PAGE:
For example:
"Everyone got angry at Bob after he told a vulgar and tasteless joke at the wedding ceremony."

Real 'Tanuki Neiri'

Oct 23, 2018 15:33
Real 'Tanuki Neiri'

Previously, I introduced you to the term 'tanuki neiri' (狸寝入り - literally "raccoon dog sleep"), which means "to pretend to fall asleep."

This word comes from the fact that raccoon dogs faint for a while when they are surprised, then they run away -- this behavior looks as if they pretended to fall asleep.

You might think that raccoon dogs don't do actual 'tanuki neiri' because they really faint.

However, according to the recent study, it has been revealed that raccoon dogs' brains are awake while they are fainting.

That is to say, raccoon dogs do the real 'tanuki neiri' instinctively.
本当の狸寝入り

以前私は、「寝たふりをすること」を意味する「狸寝入り」という言葉を紹介しました。

この言葉は、狸が驚いて一時的に気を失い、暫くすると起き上がって逃げていく様子が「寝たふり」に見える事実に由来します。

狸は実際に気を失っているのだから本当の「狸寝入り(寝たふり)」をしているわけではない、と思うかもしれません。

しかし最近の研究で、気を失っている間の狸の脳は目覚めているということが明らかにされました。

すなわち狸は、本能的に本当の「狸寝入り」をしているのです。
No. 1 mar's correction
In America we have an animal called an "opossum" which lies motionless pretending to be dead when threatened. This behavior is called "playing possum". BTW opossums are the only marsupial native to the New World.
Toru
Thank you very much for letting me know the interesting information!
I learned something new! (^^)

Kindai University (近畿大学)

Oct 22, 2018 13:52
Kindai University

There is a famous private university called 'Kinki Daigaku' (近畿大学 - literally "Kinki University") in Osaka, Japan.

'Kinki' (近畿) means the Kansai region (the area of western Japan), but its pronunciation sounds like "kinky," so the name "Kinki University" became a diplomatic problem.

Therefore, it had started considering to change the name to another one around 10 years ago, and it has changed to "Kindai University" since 2016.

'Kin' (近) and 'dai' (大) are short for 'Kinki' (近畿) and 'daigaku' (大学), respectively -- in fact, this university is known familiarly as 'Kindai' (近大).

Since both 'dai' and "university" means "university," the literal meaning of Kindai University is "Kinki University University," but it can't be helped.
近畿大学

日本には、大阪府に「近畿大学」という名前の私立大学があります。

「近畿」は関西地方を表す言葉ですが、"Kinki" という音が「性的に異常な/変態な」を意味する "kinky" と似た発音であるため、国際化において対外的な問題となりました。

そして10年前に名称の変更が検討され、2016年に「近畿大学」の英語名称が "Kindai University" となりました。

"Kindai" の "kin" と "dai" はそれぞれ「近畿」と「大学」の略で、実際に近畿大学は「近大」の略称で親しまれています。

"Dai" も "University" も「大学」を意味するので意味が重なってしまいますが、仕方のないことかもしれません。
No. 1 lemurs's correction
Toru
Thank you so much for the correction! :)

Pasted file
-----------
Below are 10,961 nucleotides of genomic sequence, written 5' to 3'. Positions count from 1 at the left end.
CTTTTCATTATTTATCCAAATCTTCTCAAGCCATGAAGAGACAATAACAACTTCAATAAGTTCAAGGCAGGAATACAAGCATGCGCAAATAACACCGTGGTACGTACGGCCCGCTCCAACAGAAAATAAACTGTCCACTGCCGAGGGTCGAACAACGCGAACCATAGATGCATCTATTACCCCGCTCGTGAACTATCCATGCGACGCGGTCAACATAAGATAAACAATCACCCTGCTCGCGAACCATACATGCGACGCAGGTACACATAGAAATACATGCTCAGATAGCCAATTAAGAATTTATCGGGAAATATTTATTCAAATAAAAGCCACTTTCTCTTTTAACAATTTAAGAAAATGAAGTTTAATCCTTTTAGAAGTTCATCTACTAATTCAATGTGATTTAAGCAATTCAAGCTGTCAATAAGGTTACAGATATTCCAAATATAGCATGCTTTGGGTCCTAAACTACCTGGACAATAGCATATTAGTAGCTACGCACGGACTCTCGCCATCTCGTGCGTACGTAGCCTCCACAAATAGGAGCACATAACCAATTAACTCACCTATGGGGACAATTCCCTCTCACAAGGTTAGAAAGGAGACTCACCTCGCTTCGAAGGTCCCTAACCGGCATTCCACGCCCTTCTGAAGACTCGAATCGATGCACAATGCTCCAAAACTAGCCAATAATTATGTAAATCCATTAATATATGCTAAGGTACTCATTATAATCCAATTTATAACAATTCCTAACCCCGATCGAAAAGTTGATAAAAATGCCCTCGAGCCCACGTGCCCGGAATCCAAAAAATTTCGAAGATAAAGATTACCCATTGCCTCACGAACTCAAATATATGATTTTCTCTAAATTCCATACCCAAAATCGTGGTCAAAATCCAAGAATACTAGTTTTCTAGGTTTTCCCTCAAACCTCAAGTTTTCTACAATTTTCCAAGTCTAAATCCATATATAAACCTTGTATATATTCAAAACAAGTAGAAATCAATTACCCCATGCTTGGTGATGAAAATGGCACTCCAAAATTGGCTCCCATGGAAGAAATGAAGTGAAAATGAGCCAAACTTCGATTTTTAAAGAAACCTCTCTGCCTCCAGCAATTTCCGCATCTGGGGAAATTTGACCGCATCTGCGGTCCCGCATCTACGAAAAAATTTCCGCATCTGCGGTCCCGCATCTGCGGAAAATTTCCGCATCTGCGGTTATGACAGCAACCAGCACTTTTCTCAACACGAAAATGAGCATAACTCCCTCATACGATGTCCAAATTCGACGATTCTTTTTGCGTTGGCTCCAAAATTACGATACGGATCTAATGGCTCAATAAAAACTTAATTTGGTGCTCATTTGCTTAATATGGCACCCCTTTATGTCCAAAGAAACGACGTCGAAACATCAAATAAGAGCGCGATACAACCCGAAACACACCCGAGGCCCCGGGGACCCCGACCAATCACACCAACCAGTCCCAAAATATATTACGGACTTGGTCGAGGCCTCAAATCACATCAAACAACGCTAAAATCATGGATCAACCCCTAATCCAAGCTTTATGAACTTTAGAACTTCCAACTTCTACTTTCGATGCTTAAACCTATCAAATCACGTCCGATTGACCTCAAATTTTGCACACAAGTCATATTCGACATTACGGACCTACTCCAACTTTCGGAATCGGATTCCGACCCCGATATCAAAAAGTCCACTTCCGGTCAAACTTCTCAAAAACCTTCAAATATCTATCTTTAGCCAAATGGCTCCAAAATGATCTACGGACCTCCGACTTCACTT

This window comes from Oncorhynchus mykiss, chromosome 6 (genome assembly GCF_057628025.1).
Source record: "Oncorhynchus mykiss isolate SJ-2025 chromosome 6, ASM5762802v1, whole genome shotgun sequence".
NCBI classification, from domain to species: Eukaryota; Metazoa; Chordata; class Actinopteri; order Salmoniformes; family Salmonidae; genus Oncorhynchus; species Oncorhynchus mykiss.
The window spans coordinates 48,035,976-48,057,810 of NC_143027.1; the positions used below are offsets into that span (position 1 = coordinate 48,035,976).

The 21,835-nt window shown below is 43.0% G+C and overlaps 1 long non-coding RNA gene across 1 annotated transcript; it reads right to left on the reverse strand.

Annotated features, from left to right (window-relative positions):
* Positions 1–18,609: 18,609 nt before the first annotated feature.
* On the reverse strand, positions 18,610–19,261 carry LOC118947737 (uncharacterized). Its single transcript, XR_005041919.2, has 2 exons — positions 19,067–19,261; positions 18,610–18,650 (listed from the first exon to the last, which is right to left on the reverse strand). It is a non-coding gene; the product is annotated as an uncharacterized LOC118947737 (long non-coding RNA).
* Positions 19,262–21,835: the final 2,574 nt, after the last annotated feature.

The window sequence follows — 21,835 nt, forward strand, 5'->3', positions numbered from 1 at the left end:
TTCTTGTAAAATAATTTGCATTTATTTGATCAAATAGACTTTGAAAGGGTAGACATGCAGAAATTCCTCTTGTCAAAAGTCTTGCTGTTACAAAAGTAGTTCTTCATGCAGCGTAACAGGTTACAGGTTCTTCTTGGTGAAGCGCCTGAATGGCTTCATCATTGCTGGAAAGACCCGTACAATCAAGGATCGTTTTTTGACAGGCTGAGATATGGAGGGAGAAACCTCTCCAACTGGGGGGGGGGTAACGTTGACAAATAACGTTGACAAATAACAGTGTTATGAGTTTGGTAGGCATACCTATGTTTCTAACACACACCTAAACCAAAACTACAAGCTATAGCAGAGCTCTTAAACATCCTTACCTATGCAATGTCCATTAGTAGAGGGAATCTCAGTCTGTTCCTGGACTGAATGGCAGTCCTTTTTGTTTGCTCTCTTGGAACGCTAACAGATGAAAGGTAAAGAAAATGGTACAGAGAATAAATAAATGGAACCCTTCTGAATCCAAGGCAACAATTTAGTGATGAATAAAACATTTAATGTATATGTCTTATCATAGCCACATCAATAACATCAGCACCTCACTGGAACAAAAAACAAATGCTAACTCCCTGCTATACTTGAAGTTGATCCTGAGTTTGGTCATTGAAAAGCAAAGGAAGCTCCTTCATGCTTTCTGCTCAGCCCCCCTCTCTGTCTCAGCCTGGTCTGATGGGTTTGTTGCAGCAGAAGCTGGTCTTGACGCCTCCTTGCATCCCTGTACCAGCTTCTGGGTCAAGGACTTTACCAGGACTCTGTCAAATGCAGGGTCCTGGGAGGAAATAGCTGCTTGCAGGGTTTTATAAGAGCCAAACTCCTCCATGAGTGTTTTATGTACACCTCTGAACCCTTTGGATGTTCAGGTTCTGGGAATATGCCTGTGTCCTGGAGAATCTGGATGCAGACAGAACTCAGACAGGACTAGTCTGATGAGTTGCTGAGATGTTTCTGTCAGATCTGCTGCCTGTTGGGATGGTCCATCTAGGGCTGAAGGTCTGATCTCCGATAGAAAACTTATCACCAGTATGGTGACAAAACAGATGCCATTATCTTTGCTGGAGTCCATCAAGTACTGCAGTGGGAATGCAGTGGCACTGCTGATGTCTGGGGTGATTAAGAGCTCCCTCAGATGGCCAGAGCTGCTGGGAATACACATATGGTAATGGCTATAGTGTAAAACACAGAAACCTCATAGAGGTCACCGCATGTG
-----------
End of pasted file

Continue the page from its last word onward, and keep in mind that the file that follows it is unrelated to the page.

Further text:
I heard that one of the primary purposes is to expand the acceptance of foreign students, so I think your opinion is right.
No. 2 Kiwi's correction
What's wrong with being kinky? lol
Toru
Haha, I heard that when professors/students say the university name at an international conference, participants/audiences are surprised and laugh.

Okkū (億劫 - Bothersome)

Oct 21, 2018 22:45
Okkū

If you want to describe a feeling that you are not willing to do something because of bothersome, you can use the Japanese term 'okkū' (億劫).

Originally, 'okkū' was a Buddhist term, which represented a length of time that was too long to measure.

'Oku' (億) means "a hundred million," and 'kū/kou' (劫) means a time taken to completely disperse a rocky mountain with a side length of about 2000 kilometers by stroking it with a cloth once in 100 years.

Since such an act to take a lot of time is troublesome and bothersome, 'okkū' has come to have the meaning of "bothersome."
億劫

何かをするのが面倒で気が進まないことを、日本語で「億劫」と言うことがあります。

「億劫」はもともと仏教用語で、計算できないほどの大変な長さの時間を表すものでした。

「億」は一億 ("a hundred million")、「劫」は1辺約2000kmの岩山を100年に一度布で撫で、岩山が擦り減って無くなるのにかかる程の時間を意味します。

このようにとてつもなく時間のかかるものは面倒であることから、「億劫」は「面倒」の意味を持つようになったというわけです。
No. 1 HaveringChinese's correction
Toru
Thank you so much for the correction! :)
No. 2 outdoors's correction
Toru
Thank you so much for the correction. :)

> I'm wondering what "disperse a rocky mountain by stroking it with a cloth" means...
I wanted to mean something like:
a rocky mountain completely disappears by the friction of a cloth.

Tama ni Kizu (玉に瑕 - Even the Sun Has Spots)

Oct 20, 2018 15:32
Tama ni Kizu

Is there a perfect person or thing around you?

I think that most people and things have shortcomings, even if they look perfect.

If you want to describe a person or thing that looks perfect but has a slight shortcoming like this, you can use the proverb 'tama ni kizu' (玉に瑕).

'Tama' (玉) means "jewelry" and 'kizu' (瑕) means "scratch" or "fault."

This proverb was born in China, and originally it literally meant "a slight scratch/scar on a beautiful jewelry," but these days it often used to mean "a person who looks perfect but has a small fault."
玉に瑕

あなたの周りには、完璧な人や、完全なものがありますか?

ほとんどの人やものは、たとえ完璧や完全に見えたとしても、何らかの欠点があると思います。

このように、完全に見えるものに僅かな欠点があることを表すことわざに「玉に瑕」があります。

「玉」は「宝石」を、「瑕」は「ものにできたきず」や「欠点」を表します。

このことわざは中国で生まれ、もともとは文字通り「美しい宝石についた小さなきず」を表していましたが、現在では「完全のように見えるが小さな欠点のある人」の意味で使われることが多いです。
No. 1 Amop567's correction
Thanks for the lesson. Good writing too.
Amop567
Btw could you tell me the difference between the kanji 傷 and 瑕?
Toru
Thank you so much for the correction!

> Btw could you tell me the difference between the kanji 傷 and 瑕?